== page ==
Saturday, 29 September 2012
Fiona Fox writes:
Eight years ago I wrote a piece for the Observer entitled It's time to stand up and be counted, referring to the failure of the scientific community to speak on the issue of animal research. Looking back at the piece now it is clear I was in despair, describing the scarcity of scientists' voices as "the biggest collective failure of nerve in our society".
The familiar, solitary face of Professor Colin Blakemore staring out of the page illustrated my complaint: two years earlier the Science Media Centre (SMC) had been set up to encourage more scientists to face the media on controversial science stories such as GM crops, MMR and animal experiments, and yet Blakemore remained one of only a handful of scientists prepared to say anything in public – on the latter topic especially.
While I was busy raging at scientists for being silenced by animal rights extremists, researchers were reeling from a now infamous series of violent attacks on science. These were the days when the managing director of Huntingdon Life Sciences was beaten with a baseball bat, Cambridge University abandoned plans to build a new animal research facility and extremists dug up the grave of a relative of a family breeding guinea pigs for research. The combined effects sent a chill wind through the scientific community, which retreated further into its various ivory towers than ever.
On Friday, however, we woke up to the news that Leicester University had thrown open the doors of its new animal research facility to the media to coincide with its grand opening. So what has changed since 2004?
Seeing the threat to UK bioscience, the then science minister, David Sainsbury, took action, setting up units inside government and the police force and ordering a successful crackdown on the extremists. A wave of arrests emboldened scientists to speak out.
The animal research story started to change. Instead of pictures of activists in blood-spattered lab coats wielding "animal abuser" placards, the media filmed thousands of scientists taking to the streets in support of building a lab in Oxford, and reported on a new petition in support of animal research.
Not everyone has embraced the new climate as an opportunity to open up. Those companies and universities that were forced to fight back in the glare of the cameras were left exhausted and keen to return to talking about science in general rather than their animal work. Others conclude wrongly that keeping their heads below the parapet is the best way to escape a similar fate. And there are other hurdles.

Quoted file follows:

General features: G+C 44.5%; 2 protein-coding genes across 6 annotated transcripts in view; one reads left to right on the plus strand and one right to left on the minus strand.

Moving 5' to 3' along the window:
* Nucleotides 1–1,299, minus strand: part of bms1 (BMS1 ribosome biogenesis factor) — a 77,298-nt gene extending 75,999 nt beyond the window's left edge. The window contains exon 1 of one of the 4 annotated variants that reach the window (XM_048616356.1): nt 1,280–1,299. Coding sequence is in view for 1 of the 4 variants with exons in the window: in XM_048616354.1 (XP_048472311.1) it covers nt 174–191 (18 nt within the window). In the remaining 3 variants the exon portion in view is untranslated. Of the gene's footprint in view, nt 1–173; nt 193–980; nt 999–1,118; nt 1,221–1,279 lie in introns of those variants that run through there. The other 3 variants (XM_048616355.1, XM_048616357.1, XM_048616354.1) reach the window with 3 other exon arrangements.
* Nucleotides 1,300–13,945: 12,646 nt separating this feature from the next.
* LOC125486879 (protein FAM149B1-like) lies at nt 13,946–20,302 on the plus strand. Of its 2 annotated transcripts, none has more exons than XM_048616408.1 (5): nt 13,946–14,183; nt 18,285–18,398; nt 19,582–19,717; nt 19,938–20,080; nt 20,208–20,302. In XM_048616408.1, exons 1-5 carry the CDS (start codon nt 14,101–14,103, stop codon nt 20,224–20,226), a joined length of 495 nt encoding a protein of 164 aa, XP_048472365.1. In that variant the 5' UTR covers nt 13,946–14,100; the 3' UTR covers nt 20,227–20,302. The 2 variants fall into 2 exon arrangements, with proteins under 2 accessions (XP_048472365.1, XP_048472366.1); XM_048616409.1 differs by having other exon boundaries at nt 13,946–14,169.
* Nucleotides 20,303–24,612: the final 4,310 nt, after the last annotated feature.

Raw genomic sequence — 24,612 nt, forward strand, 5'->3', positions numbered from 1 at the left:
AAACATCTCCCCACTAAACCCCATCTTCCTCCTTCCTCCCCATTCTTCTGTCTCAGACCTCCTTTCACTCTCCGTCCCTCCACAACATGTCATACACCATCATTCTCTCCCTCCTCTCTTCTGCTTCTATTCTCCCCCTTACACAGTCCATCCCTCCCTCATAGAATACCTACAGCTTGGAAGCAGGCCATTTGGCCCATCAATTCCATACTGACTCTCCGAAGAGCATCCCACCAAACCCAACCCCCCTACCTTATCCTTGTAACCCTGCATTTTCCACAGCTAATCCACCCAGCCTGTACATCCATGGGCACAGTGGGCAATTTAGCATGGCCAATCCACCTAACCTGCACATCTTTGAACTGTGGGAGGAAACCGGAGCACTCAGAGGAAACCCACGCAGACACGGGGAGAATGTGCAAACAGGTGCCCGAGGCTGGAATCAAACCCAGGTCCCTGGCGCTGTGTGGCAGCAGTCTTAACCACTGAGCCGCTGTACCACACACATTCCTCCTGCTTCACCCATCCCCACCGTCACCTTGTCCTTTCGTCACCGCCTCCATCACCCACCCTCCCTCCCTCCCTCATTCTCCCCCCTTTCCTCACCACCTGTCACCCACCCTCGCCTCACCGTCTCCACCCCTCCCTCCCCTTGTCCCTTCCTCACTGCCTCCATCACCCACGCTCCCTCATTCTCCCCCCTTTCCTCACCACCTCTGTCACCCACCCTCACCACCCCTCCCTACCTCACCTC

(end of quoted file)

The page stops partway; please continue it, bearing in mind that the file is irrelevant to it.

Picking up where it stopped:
Earlier this year we learned that all ferry companies and the UK's airlines have stopped transporting animals for research after campaigning by animal rights groups. Defending their actions, the companies cited the lack of public support for animal research. In fact, repeated surveys show that the majority in the UK do accept that, as long as there is no other alternative and the research is heavily regulated, we still have to use animals in the pursuit of better treatments and cures for devastating diseases. But the perception of public opposition reminds the scientific community that we cannot take public support for granted.
Nonetheless I am certainly less pessimistic than I was eight years ago. The fact that Leicester University put the "A word" at the heart of its media strategy is one sign of a warmer breeze. As the SMC reaches its 10th anniversary we now have a library of case studies showing that those who are proactive and brave reap the rewards.
I know many scientists who work on animals. They are not motivated by cruelty but by a powerful desire to push the frontiers of medical research and develop therapies for debilitating diseases. Each one of these scientists is proud of the work they do and, like Leicester University, they are starting to show that pride to the world.